RE: [Chrysler300] Planes, trains and automobiles
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RE: [Chrysler300] Planes, trains and automobiles

It was a good day.  I learned several things. 


Pushing in and then pulling out the MAX COOL or FR Cool buttons on a ’64 300K, at least, turns off the compressor but leaves the various doors in place.  The FR COOL button controls and opens the cowl air inlet door so the system would continue to supply nice fresh, cool outside air (if you are lucky enough to have this scarce commodity available at your locale).  The MAX COOL button would leave the “doors” in place but the vents would only receive recycled air from within the cabin from near the front firewall.  Firm shutoff of the heater control valve is obviously necessary in order to get the coolest air.



Early 300’s (’55-’56) had trunk-mounted evaporators and air handlers (supposedly N/A from the factory in 1955 But I believe a few were produced on Special Order.  A/C was available on other Chrysler sedans of the period, but not the ’55 C-300.   Fresh air was admitted through cool little pods mounted on top of the rear fenders.  I don’t know where controls for the “doors” of these pods were located—possibly in the trunk—but not on the dash.  Mechanical and electrical connections looked like a plumber’s nightmare.


I found this on the “net”: 


How powerful are automotive air conditioners? Most sedans have air conditioning systems that can approach 40,000 BTU (3.3 Tons) in capacity. A typical 3,000 square foot house can easily be cooled by a 36,000 BTU (3 Ton) system. Cars need massive cooling capacity in order to quickly bring down the interior temperatures on hot days (easily 130 degrees F) to comfortable levels (70-75 degrees F) in a few minutes. Houses, on the other hand, only need to handle temperature variations of about 15 degrees.


I have seen higher refrigeration tonnage figures for automobiles—up to 5 Tons.  The important point is that air conditioning a Chrysler 300 requires about the same cooling capacity as an average-size house.  A rule of thumb is that it takes about one horsepower/ton to drive a compressor and blower fan.  Considering that on a level road with no wind it only takes about 10-20 HP to move the average car at 60 MPH, the impact on fuel economy is measureable but the engine will readily adopt to the increased load of the A/C in our brutes.  Small-displacement rice burners will probably note a reduced capability of maintaining speed on hills.  With a trip computer giving current MPG, I have measured the difference at about 1 MPG.  Published references quote 5-25% reduction in MPG which is still more efficient than lowering all the windows due to increased drag.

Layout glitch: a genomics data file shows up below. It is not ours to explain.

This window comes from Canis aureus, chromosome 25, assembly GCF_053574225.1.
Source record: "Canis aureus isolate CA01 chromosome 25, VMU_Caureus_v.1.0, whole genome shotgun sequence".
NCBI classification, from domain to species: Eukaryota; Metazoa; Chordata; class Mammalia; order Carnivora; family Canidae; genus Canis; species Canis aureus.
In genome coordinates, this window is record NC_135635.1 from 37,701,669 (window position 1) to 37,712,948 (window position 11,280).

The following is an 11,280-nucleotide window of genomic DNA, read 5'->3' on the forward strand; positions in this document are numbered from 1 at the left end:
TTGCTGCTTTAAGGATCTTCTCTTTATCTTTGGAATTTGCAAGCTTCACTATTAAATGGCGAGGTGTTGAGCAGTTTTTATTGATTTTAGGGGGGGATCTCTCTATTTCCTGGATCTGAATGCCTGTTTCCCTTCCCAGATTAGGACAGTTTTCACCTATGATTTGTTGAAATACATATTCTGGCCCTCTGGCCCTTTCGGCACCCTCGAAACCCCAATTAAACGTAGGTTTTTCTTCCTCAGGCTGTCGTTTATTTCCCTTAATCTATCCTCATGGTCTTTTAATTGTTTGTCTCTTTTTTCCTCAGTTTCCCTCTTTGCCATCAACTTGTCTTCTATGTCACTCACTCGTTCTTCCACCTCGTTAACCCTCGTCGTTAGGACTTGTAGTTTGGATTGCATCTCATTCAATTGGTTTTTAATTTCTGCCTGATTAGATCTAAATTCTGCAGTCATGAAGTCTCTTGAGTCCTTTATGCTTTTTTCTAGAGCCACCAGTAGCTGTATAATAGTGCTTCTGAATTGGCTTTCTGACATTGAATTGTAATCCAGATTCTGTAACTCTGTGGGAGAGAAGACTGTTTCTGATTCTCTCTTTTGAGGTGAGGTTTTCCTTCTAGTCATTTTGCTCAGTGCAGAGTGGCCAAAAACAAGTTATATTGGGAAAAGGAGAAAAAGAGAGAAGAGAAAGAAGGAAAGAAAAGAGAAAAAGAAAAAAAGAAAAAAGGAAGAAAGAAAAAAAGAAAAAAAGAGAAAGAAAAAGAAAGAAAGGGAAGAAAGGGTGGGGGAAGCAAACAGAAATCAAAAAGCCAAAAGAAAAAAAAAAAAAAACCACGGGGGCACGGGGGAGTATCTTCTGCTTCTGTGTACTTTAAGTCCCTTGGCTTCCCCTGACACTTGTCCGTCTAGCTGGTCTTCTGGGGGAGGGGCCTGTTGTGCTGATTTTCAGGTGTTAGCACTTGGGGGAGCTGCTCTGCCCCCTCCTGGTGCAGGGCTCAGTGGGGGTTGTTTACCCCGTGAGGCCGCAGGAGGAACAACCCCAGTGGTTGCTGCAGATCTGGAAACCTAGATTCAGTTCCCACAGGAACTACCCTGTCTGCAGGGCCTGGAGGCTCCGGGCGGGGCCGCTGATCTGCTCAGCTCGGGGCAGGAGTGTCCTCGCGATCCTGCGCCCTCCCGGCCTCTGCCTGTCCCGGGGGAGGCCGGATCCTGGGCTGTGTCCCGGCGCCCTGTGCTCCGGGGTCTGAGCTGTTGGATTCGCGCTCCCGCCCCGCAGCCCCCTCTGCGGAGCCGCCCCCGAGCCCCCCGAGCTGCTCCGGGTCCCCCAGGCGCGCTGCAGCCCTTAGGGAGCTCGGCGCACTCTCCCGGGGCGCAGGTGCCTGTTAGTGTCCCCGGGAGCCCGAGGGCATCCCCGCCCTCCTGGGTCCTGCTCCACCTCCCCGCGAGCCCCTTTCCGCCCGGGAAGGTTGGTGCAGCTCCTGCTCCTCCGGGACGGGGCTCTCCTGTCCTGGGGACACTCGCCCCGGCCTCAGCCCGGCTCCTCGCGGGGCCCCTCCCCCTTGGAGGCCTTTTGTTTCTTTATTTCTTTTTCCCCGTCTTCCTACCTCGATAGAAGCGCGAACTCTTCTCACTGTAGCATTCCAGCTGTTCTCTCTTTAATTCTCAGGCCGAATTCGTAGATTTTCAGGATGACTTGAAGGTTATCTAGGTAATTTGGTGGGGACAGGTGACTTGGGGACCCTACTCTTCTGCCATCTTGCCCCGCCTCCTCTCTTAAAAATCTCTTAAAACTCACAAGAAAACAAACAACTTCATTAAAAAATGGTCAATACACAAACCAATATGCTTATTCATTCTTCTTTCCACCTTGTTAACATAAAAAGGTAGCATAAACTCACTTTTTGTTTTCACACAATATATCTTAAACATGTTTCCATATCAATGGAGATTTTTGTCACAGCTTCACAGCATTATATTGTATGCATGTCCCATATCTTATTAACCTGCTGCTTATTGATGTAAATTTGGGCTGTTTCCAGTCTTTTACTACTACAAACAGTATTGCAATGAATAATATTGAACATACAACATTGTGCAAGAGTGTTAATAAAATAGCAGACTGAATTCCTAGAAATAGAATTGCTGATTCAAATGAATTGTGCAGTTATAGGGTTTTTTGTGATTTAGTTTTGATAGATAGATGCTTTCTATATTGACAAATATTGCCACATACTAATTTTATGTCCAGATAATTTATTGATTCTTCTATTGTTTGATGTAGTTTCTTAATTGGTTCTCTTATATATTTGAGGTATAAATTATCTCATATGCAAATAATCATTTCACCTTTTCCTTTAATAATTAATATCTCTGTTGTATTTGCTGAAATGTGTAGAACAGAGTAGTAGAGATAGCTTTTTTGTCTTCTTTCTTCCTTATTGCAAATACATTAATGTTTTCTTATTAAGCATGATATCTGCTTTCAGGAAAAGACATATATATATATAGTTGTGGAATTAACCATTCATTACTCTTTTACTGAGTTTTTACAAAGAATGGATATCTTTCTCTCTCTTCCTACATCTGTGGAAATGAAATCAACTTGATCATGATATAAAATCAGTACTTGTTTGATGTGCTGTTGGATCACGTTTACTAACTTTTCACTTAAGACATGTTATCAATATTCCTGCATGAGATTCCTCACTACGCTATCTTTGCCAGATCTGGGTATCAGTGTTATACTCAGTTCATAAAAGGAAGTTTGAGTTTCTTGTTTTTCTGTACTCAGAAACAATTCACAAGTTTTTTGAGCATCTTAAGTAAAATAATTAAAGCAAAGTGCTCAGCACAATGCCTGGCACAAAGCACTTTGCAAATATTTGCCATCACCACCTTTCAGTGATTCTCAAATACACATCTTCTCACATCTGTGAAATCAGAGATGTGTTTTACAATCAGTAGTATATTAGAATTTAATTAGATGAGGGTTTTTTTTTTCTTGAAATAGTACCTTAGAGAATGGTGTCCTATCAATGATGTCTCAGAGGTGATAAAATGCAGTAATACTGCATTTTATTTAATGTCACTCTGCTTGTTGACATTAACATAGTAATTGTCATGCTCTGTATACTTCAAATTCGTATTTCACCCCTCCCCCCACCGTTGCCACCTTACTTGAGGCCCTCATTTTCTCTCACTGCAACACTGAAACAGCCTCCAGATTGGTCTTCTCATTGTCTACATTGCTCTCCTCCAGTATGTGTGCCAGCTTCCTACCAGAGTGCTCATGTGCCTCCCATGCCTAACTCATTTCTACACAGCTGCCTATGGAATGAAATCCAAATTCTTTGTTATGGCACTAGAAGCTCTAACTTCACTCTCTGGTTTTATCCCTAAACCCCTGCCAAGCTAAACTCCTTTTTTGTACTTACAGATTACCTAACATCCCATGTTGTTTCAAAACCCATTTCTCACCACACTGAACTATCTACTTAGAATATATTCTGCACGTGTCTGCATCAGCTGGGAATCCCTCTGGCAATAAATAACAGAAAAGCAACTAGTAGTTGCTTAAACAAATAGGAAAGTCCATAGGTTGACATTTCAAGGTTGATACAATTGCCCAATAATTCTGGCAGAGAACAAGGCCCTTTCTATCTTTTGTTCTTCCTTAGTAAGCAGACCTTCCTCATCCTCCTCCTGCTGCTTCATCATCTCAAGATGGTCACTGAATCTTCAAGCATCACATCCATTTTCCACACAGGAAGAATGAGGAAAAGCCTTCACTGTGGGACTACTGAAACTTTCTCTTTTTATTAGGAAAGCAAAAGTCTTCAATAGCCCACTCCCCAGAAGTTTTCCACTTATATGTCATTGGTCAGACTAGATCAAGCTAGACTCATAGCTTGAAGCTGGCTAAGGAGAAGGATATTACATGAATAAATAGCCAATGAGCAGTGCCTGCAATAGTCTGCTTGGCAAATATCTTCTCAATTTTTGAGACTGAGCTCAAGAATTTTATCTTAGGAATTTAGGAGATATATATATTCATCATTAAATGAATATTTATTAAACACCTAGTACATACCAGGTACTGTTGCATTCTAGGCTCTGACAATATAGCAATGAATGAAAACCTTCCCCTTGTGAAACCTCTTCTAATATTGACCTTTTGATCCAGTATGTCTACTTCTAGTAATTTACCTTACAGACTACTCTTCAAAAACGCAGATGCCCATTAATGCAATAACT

Larry’s South Lake Tahoe meet motto on the shirts was C(3)00L referencing the range of Letter Cars.  They are all COOL, but your favorite is MAX COOL.





From: Mark Souders [mailto:mrs954@xxxxxxx]
Sent: Sunday, July 10, 2016 4:42 PM
To: 'Rich Barber' <c300@xxxxxxx>; 'Chrysler 300 Club Int. Server' <chrysler300@xxxxxxxxxxxxxxx>
Subject: RE: [Chrysler300] Planes, trains and automobiles


…and did you know that when you press the FR COOL button and pull it out again it disengages the compressor and allows fresh outside air into the cabin through the AC vents? Just sayin’.





From: Chrysler300@xxxxxxxxxxxxxxx [mailto:Chrysler300@xxxxxxxxxxxxxxx] On Behalf Of 'Rich Barber' c300@xxxxxxx [Chrysler300]
Sent: Sunday, July 10, 2016 4:25 PM
To: Chrysler 300 Club Int. Server <chrysler300@xxxxxxxxxxxxxxx>
Subject: [Chrysler300] Planes, trains and automobiles


Webster rules and says: 





noun: motor; plural noun: motors

1.    1.

a machine, especially one powered by electricity or internal combustion, that supplies motive power for a vehicle or for some other device with moving parts.


Engineers and purists must live with consensus.  Alan asked what does one call the turbine that drives the generator at the dam.  It is a motor, as is the air-powered device that the dental hygienist uses, the windmill that pumps water, the treadmill that the animal trots on to power another device, a steam engine and that belchfire 8 in our brutes.


It was interesting to learn that there is a filter in the sealed pulsation dampeners/mufflers on either side of the air conditioning compressor.  On the suction side, it is a final filter to prevent solid trash from entering the compressor.  It could conceivably become plugged if some extenuating circumstance created a lot of solid foreign material in the evaporator.  Similarly, if something broke loose in the compressor, a filter on the discharge side would prevent the trash from travelling downstream and plugging the capillary tube or expansion valve.


Last point:  I have the HVAC switch out of our ’64 300K and it is only set up to operate the A/C compressor clutch when either the MAX COOL or FR COOL buttons are pressed in.  Pressing in the DEF button does not actuate the clutch.  There is also no apparent low-pressure cutoff or thermally-controlled switch in the clutch circuit.  You press MAX COOL or FR COOL and the A/C compressor will be engaged.  Later design resulted in using the A/C system to dehumidify defrost air and inserted a protective switch in the clutch circuit to disengage the compressor in case of loss of refrigerant.



Rich Barber

Brentwood, CA



Posted by: "Rich Barber" <c300@xxxxxxx>

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